Se Cathedral, Evora Guide
The Sé Cathedral (Catedral da Sé) of Evora is the ancient religious seat of Portugal, and the construction of the highly fortified cathedral in 1280 confirmed the Christian Crusaders conquest over the North African Moors. The architectural styles of the Sé Cathedral reflected the fortune of Evora as a city. The growth of importance of Evora between the 13th and 14th centuries saw the transition of the medieval Gothic cathedral to incorporate Romanesque extensions.
By the 16th century, the religious centre of Portugal had already migrated to the capital, and the Sé Cathedral remained behind as a wonderful unaltered medieval cathedral. For tourists the Sé Cathedral provides a fantastic panoramic rooftop view and a unique statue of the Virgin Mary, and this monument is fine example of a fortified Portuguese cathedral.
The two miss-matched towers of the cathedral
Tourist Information for the Sé Cathedral
The Se Cathedral is open every day between 9:00-12:00h and 14:00-16:00h. The entrance fee to the visit just cathedral is €1.50. The entrance fee to visit the roof, the cloisters and the cathedral is €3.50. It is highly recommended to visit the roof as there are great views over Evora. The access to the roof is via the bell tower and the narrow spiral staircase of 135 steps is only suitable for the fit.
The roof and the views are both regarded as the highlight of a visit to the cathedral. The cloisters are less impressive than those of the Sé Cathedral in Lisbon. Typical visits to the Sé Cathedral range from just a passing glance (15 minutes) through to exploring the cloisters and the cathedral and climbing the towers (1.5 hours).
Interesting facts about the Sé Cathedral Evora
The cathedral is unique of its era, as most Romanesque-styled buildings have a clear line of symmetry running the length of the building. The Sé is markedly different by having two asymmetric towers: one tower finishes with a blue tiled coned spire, while the other is a fortified clock and bell tower.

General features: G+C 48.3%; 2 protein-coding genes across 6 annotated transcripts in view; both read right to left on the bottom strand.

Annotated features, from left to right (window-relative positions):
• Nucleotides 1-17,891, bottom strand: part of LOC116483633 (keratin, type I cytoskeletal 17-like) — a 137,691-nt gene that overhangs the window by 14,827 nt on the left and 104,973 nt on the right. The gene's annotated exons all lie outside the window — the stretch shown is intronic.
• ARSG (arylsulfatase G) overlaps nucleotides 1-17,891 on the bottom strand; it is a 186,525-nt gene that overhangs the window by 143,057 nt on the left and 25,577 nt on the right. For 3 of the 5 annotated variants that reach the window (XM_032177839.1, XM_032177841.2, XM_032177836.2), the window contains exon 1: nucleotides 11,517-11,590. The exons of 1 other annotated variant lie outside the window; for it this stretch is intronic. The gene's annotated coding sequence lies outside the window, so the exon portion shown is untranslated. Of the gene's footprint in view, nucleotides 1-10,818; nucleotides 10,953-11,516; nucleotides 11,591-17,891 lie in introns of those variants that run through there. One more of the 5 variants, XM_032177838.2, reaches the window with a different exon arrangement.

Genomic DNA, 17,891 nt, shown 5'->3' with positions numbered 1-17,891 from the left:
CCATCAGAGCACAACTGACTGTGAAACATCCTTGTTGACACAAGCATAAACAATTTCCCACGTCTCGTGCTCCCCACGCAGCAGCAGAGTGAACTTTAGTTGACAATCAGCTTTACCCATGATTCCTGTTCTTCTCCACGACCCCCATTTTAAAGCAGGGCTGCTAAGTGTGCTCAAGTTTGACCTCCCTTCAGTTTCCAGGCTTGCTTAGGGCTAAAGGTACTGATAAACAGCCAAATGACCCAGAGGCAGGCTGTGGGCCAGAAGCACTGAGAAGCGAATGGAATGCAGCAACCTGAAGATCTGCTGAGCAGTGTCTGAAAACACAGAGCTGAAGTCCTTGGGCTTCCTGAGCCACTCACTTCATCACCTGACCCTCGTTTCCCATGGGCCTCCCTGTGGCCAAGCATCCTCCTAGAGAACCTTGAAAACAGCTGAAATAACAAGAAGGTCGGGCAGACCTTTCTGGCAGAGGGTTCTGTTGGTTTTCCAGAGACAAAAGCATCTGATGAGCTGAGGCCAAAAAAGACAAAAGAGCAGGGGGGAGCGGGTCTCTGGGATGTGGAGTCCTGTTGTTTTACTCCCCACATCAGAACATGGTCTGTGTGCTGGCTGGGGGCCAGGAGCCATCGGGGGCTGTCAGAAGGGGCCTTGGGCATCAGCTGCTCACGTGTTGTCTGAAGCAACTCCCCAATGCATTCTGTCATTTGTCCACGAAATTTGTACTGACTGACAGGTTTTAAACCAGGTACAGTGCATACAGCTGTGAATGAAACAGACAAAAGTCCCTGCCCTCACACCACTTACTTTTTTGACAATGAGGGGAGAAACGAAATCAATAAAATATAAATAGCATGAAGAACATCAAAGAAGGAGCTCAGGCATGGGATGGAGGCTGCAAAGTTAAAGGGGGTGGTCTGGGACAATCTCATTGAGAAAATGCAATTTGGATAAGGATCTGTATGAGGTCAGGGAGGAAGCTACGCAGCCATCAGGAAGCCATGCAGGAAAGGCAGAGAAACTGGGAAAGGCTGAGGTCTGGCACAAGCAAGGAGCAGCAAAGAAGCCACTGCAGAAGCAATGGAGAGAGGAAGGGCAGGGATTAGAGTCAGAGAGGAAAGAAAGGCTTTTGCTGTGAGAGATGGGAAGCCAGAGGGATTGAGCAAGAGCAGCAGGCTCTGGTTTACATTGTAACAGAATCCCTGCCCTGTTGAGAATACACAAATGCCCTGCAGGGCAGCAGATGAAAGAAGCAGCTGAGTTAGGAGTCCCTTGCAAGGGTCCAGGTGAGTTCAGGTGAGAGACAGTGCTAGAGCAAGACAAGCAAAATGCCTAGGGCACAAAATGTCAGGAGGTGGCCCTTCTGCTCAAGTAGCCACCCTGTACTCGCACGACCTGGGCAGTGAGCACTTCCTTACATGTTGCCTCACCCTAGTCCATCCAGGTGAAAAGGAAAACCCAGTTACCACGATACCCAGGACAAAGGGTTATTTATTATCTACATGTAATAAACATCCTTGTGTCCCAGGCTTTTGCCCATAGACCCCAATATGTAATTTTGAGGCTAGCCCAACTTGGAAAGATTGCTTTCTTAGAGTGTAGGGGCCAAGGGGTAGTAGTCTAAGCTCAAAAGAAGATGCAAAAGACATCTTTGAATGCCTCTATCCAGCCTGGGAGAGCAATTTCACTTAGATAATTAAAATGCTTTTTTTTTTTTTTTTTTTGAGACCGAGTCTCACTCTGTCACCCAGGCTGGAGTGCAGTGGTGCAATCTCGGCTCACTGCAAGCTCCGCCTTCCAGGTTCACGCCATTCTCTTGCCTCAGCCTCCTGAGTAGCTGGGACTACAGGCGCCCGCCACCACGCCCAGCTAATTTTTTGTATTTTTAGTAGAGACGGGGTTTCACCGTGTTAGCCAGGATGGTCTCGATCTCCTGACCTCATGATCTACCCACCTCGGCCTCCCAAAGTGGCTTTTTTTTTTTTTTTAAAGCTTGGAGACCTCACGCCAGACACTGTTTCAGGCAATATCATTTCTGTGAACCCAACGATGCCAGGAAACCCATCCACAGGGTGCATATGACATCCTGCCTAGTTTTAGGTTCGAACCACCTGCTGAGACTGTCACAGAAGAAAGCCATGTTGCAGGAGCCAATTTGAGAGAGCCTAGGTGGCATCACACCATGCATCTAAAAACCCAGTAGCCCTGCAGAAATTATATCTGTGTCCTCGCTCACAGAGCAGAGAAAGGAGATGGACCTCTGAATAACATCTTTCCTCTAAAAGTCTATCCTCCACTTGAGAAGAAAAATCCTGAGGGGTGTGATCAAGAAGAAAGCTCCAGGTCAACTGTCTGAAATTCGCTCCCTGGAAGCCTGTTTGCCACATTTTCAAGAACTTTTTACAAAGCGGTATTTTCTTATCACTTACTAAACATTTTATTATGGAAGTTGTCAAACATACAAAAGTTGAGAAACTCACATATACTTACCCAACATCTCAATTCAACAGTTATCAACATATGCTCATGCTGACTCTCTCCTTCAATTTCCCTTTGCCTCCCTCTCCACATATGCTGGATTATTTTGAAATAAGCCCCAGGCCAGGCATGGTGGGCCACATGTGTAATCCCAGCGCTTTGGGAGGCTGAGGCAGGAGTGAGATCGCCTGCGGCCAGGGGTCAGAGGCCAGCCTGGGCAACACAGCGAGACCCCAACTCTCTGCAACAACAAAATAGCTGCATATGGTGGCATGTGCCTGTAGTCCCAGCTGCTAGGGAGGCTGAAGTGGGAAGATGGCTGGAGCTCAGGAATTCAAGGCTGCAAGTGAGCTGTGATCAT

Surrounding the main portal (entrance) are 14th century statues of the apostles and these statues are free standing, which again is unique for Portuguese churches. The cathedral is believed to have been constructed on the site of an important Mosque and was a symbolic act by the 12th century crusaders.
Inside the cathedral it transitions from the solid but bland Romanesque exterior to the more decorative gothic interior. The layout of the cathedral follows the classical Latin cross plan, and the interior contains many of the same design features as found in the Sé Cathedral of Lisbon. These similarities extend to the magnificent rose window, which baths the interior in pale coloured sunlight.
The giant rose window of the cathedral
The cathedral is dedicated to the Virgin Mary, and a rare representation of her heavily pregnant is located at the altar. Images and statues of Mary’s pregnancy were commonly found in Europe during the medieval age, but were eradicated on the orders of the Pope during the late 15th century. The gothic statue of Mary pregnant is the only example found within Portugal.
The cloisters of Evora cathedral
The Sé Cathedral name is derived from the two letters S and E, which in Latin stands for Sedes Episcopalis (the seat of the bishop); therefore, the Sé de Evora is the Bishop’s seat in Evora. The most historically important event occurred in the Sé was the blessing of Vasco da Gama’s fleets flags before his famous expedition to India. In 1988, the cathedral was classified as a World Heritage Site by UNESCO.